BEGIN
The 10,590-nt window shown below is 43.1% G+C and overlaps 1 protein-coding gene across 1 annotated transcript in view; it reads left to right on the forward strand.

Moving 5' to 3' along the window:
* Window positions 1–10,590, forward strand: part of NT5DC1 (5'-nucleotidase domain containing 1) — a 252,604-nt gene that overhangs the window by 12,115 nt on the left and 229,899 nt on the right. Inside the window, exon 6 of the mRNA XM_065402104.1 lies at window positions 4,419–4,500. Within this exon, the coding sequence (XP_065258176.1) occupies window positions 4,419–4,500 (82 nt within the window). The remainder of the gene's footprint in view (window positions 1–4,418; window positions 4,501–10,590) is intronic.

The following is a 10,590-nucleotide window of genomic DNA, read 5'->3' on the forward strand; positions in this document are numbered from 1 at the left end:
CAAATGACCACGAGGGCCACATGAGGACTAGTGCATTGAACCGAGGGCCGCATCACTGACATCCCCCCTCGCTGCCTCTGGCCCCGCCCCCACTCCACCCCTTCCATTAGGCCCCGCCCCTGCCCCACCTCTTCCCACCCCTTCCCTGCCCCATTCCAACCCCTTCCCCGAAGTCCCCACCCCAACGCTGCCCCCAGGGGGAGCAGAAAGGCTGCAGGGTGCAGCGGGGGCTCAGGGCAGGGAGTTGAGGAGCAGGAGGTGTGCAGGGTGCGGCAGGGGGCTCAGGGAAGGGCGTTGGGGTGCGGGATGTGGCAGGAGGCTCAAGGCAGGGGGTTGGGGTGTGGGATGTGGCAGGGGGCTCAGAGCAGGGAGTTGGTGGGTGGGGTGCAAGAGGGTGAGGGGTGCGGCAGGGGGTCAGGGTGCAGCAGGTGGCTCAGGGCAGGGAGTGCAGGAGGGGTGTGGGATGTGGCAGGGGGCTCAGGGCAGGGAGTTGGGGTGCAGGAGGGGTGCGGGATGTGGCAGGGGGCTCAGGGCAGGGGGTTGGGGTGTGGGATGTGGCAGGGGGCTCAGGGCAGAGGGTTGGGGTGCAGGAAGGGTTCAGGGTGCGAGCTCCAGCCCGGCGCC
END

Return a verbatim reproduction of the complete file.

The 10,590-nt window shown below is 43.1% G+C and overlaps 1 protein-coding gene across 1 annotated transcript in view; it reads left to right on the forward strand.

Moving 5' to 3' along the window:
* Window positions 1–10,590, forward strand: part of NT5DC1 (5'-nucleotidase domain containing 1) — a 252,604-nt gene that overhangs the window by 12,115 nt on the left and 229,899 nt on the right. Inside the window, exon 6 of the mRNA XM_065402104.1 lies at window positions 4,419–4,500. Within this exon, the coding sequence (XP_065258176.1) occupies window positions 4,419–4,500 (82 nt within the window). The remainder of the gene's footprint in view (window positions 1–4,418; window positions 4,501–10,590) is intronic.

The following is a 10,590-nucleotide window of genomic DNA, read 5'->3' on the forward strand; positions in this document are numbered from 1 at the left end:
CAAATGACCACGAGGGCCACATGAGGACTAGTGCATTGAACCGAGGGCCGCATCACTGACATCCCCCCTCGCTGCCTCTGGCCCCGCCCCCACTCCACCCCTTCCATTAGGCCCCGCCCCTGCCCCACCTCTTCCCACCCCTTCCCTGCCCCATTCCAACCCCTTCCCCGAAGTCCCCACCCCAACGCTGCCCCCAGGGGGAGCAGAAAGGCTGCAGGGTGCAGCGGGGGCTCAGGGCAGGGAGTTGAGGAGCAGGAGGTGTGCAGGGTGCGGCAGGGGGCTCAGGGAAGGGCGTTGGGGTGCGGGATGTGGCAGGAGGCTCAAGGCAGGGGGTTGGGGTGTGGGATGTGGCAGGGGGCTCAGAGCAGGGAGTTGGTGGGTGGGGTGCAAGAGGGTGAGGGGTGCGGCAGGGGGTCAGGGTGCAGCAGGTGGCTCAGGGCAGGGAGTGCAGGAGGGGTGTGGGATGTGGCAGGGGGCTCAGGGCAGGGAGTTGGGGTGCAGGAGGGGTGCGGGATGTGGCAGGGGGCTCAGGGCAGGGGGTTGGGGTGTGGGATGTGGCAGGGGGCTCAGGGCAGAGGGTTGGGGTGCAGGAAGGGTTCAGGGTGCGAGCTCCAGCCCGGCGCC